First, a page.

` Book Vs. Movie “Musicals in March”
The 1926 Play Chicago Vs the 2000 Filmed Adaptation
Our second pick this month for “Musicals in March” is Chicago which has a rich history in two important cities–Chicago and New York City. The original play was based on the true-crime work of Maurine Dallas Watkins–a journalist and playwright who had a flair for juicy dialogue. Born in Louisville, Kentucky sometime around 1896 (the state has no record of her birth) Watkins was ambitious enough to try her hand at playwriting when most women were not taken seriously as writers.
On the advice of one of her instructors, Watkins moved to Chicago to work as a newspaper reporter. Her time at the Chicago Tribune only lasted eight months, but her coverage of accused murderers Belva Gaertner and Beulah Sheriff Annan caused a sensation with the “jazz babies” entering the imaginations of millions of readers. (She later felt guilty about making them sound more charming than they deserved.)
After joining the Yale School of Drama, she wrote the play “The Brave Little Woman” with characters “Roxie Hart” and “Velma” which later became Chicago. After a respectable run on Broadway (the touring company included a then-unknown Clark Gable), she went on to write 20 more plays and became a Hollywood screenwriter. By saving and investing her money, she made a fortune and retired to Florida when not traveling the world. She was never married or had children and died quietly in 1969.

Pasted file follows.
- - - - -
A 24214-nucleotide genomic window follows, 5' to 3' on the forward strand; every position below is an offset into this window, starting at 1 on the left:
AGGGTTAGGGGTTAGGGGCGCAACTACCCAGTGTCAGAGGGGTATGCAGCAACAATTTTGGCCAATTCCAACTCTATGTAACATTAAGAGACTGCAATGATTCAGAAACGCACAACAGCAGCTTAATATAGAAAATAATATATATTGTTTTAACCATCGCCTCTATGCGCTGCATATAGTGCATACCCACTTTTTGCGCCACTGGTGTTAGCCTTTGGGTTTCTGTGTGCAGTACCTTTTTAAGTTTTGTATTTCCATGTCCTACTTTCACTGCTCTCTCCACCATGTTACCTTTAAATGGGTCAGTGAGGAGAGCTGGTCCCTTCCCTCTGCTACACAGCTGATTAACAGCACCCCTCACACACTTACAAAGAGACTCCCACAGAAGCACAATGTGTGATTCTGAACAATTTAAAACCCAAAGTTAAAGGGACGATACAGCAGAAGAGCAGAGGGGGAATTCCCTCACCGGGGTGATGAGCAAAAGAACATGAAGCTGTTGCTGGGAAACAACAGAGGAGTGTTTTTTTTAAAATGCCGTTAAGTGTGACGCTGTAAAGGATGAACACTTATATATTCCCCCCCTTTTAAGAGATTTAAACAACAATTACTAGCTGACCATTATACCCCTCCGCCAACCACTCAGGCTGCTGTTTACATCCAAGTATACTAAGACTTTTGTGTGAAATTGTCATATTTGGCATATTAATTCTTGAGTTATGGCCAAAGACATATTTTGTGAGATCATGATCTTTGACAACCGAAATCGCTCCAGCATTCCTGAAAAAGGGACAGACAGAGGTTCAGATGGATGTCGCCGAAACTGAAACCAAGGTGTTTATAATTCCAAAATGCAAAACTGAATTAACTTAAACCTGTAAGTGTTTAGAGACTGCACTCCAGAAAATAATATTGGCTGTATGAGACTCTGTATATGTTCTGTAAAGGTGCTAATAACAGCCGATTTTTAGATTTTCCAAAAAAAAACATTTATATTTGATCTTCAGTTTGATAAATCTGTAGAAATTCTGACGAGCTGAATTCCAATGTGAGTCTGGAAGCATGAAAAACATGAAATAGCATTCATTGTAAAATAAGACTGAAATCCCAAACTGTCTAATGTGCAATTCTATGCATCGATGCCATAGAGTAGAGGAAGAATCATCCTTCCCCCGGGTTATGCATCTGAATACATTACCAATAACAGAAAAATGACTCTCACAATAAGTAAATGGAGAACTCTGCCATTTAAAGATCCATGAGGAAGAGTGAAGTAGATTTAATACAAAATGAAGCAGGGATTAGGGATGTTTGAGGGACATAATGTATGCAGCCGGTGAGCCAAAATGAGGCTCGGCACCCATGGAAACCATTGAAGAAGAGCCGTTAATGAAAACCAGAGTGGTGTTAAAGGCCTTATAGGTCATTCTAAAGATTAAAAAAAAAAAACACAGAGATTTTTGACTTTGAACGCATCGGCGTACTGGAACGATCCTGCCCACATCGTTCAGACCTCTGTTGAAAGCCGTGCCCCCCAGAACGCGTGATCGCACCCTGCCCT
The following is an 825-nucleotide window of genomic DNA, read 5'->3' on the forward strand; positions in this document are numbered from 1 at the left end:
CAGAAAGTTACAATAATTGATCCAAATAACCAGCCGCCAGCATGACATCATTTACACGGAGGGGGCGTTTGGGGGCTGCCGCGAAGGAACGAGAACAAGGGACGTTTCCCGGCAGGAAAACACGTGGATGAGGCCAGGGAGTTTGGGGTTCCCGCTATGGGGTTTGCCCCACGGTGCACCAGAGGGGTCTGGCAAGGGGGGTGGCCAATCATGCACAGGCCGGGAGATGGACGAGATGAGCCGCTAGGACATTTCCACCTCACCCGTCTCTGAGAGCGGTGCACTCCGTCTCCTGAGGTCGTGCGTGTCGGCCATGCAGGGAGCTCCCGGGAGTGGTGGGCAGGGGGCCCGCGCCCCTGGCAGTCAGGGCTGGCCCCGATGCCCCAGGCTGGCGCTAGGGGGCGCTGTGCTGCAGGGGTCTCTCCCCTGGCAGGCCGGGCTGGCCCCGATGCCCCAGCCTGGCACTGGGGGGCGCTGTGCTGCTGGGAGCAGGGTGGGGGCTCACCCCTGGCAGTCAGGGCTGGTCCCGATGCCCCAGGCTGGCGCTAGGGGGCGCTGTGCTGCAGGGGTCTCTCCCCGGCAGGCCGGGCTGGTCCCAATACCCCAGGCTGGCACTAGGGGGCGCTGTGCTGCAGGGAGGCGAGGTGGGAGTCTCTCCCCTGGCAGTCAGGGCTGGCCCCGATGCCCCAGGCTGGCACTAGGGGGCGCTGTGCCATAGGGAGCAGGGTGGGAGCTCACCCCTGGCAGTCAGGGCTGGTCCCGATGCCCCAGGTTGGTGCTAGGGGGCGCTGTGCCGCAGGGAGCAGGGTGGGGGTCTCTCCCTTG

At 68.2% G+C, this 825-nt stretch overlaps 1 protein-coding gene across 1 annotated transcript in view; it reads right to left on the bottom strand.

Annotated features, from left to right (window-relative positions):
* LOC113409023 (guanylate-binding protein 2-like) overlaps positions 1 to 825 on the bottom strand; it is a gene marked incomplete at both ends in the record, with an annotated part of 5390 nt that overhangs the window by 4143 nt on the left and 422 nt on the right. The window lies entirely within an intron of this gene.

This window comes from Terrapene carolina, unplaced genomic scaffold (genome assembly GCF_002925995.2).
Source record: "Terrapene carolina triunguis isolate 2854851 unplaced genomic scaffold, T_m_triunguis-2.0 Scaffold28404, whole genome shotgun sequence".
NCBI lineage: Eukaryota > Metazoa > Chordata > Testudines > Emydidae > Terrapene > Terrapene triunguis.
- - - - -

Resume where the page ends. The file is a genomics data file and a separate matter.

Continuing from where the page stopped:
After her death, stars Gwen Verdon and Bob Fosse bought the rights to Chicago and partnered with John Kander and Fred Ebb to work on the music & score after their combined success with Cabaret. The 1975 production was a slow burn due to the illness of Verdon until Liza Minelli subbed for her. The musical would lose most major TONY Awards to A Chorus Line but it went on to become a $2 billion franchise and the second longest-running show on Broadway since the revival in 1996.
The basic story of Roxie Hart, Velma Kelly, Billy Flynn, and “Mama Morton” is one of the old adages “if it bleeds, it leads” with the media portraying the boozy dames as 1920s nouveau heroes. The songs are some of the catchiest you will ever hear in one show including “All That Jazz,” When You’re Good to Mama,” Roxie,” “I Can’t Do it Alone,” and “Nowadays.”
Rob Marshall directed the 2002 film that stars Renee Zellweger (Roxie,) Catherine Zeta-Jones (Velma,) Richard Gere (Billy Flynn,) Queen Latifah (“Mama” Morton,) John C. Reilly (Amos Hart,) Christine Baranski (Mary Sunshine,) and Taye Diggs as the Bandleader.
So, between the original play and the musical adaptation–which did we prefer?
In this ep the Margos discuss:
- The origin story is based on real-life criminals in the 1920s
- How the musical originally came together
- The differences between the film and stage
- The musical is a cash cow for theater.
- TV ad 1977
- Chicago original trailer
- Jerry Orbach TONY Awards 1976
- Gwen Verdon & Chita Rivera 1977 Mike Douglas Show
- Richard Gere as Billy Flynn
- Queen Latifah as “Mama” Morton
- The Cell Block Tango
- Music by John Kander & Lyrics by Fed Ebb
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